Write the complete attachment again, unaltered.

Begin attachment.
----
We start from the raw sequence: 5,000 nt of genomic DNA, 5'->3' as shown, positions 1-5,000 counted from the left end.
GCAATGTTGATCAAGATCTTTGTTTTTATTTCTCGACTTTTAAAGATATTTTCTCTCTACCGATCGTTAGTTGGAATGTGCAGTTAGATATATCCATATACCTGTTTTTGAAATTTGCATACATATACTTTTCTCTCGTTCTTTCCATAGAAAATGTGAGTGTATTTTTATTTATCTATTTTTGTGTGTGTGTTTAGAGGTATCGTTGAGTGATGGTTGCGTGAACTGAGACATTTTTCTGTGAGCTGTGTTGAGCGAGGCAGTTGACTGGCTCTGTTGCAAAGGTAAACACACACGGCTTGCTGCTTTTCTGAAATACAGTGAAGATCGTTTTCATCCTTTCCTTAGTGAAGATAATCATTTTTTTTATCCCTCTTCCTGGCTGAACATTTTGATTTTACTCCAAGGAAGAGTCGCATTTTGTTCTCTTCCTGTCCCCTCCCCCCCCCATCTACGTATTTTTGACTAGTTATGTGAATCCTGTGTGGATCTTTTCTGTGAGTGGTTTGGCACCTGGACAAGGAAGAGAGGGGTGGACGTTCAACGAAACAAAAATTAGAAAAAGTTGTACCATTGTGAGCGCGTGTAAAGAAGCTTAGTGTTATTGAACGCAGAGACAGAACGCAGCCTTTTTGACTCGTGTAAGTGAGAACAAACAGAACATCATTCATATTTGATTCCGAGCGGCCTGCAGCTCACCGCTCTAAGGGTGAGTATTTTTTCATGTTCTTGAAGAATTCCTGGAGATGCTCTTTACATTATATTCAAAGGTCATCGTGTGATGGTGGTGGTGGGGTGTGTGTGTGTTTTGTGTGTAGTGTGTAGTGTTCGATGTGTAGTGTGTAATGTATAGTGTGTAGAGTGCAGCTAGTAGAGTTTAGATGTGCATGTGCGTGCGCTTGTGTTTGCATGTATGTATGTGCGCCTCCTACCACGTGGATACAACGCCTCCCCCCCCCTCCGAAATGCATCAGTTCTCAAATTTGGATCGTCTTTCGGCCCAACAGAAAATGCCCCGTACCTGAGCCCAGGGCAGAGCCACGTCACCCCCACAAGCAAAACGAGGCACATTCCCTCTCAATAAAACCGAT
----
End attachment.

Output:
We start from the raw sequence: 5,000 nt of genomic DNA, 5'->3' as shown, positions 1-5,000 counted from the left end.
GCAATGTTGATCAAGATCTTTGTTTTTATTTCTCGACTTTTAAAGATATTTTCTCTCTACCGATCGTTAGTTGGAATGTGCAGTTAGATATATCCATATACCTGTTTTTGAAATTTGCATACATATACTTTTCTCTCGTTCTTTCCATAGAAAATGTGAGTGTATTTTTATTTATCTATTTTTGTGTGTGTGTTTAGAGGTATCGTTGAGTGATGGTTGCGTGAACTGAGACATTTTTCTGTGAGCTGTGTTGAGCGAGGCAGTTGACTGGCTCTGTTGCAAAGGTAAACACACACGGCTTGCTGCTTTTCTGAAATACAGTGAAGATCGTTTTCATCCTTTCCTTAGTGAAGATAATCATTTTTTTTATCCCTCTTCCTGGCTGAACATTTTGATTTTACTCCAAGGAAGAGTCGCATTTTGTTCTCTTCCTGTCCCCTCCCCCCCCCATCTACGTATTTTTGACTAGTTATGTGAATCCTGTGTGGATCTTTTCTGTGAGTGGTTTGGCACCTGGACAAGGAAGAGAGGGGTGGACGTTCAACGAAACAAAAATTAGAAAAAGTTGTACCATTGTGAGCGCGTGTAAAGAAGCTTAGTGTTATTGAACGCAGAGACAGAACGCAGCCTTTTTGACTCGTGTAAGTGAGAACAAACAGAACATCATTCATATTTGATTCCGAGCGGCCTGCAGCTCACCGCTCTAAGGGTGAGTATTTTTTCATGTTCTTGAAGAATTCCTGGAGATGCTCTTTACATTATATTCAAAGGTCATCGTGTGATGGTGGTGGTGGGGTGTGTGTGTGTTTTGTGTGTAGTGTGTAGTGTTCGATGTGTAGTGTGTAATGTATAGTGTGTAGAGTGCAGCTAGTAGAGTTTAGATGTGCATGTGCGTGCGCTTGTGTTTGCATGTATGTATGTGCGCCTCCTACCACGTGGATACAACGCCTCCCCCCCCCTCCGAAATGCATCAGTTCTCAAATTTGGATCGTCTTTCGGCCCAACAGAAAATGCCCCGTACCTGAGCCCAGGGCAGAGCCACGTCACCCCCACAAGCAAAACGAGGCACATTCCCTCTCAATAAAACCGAT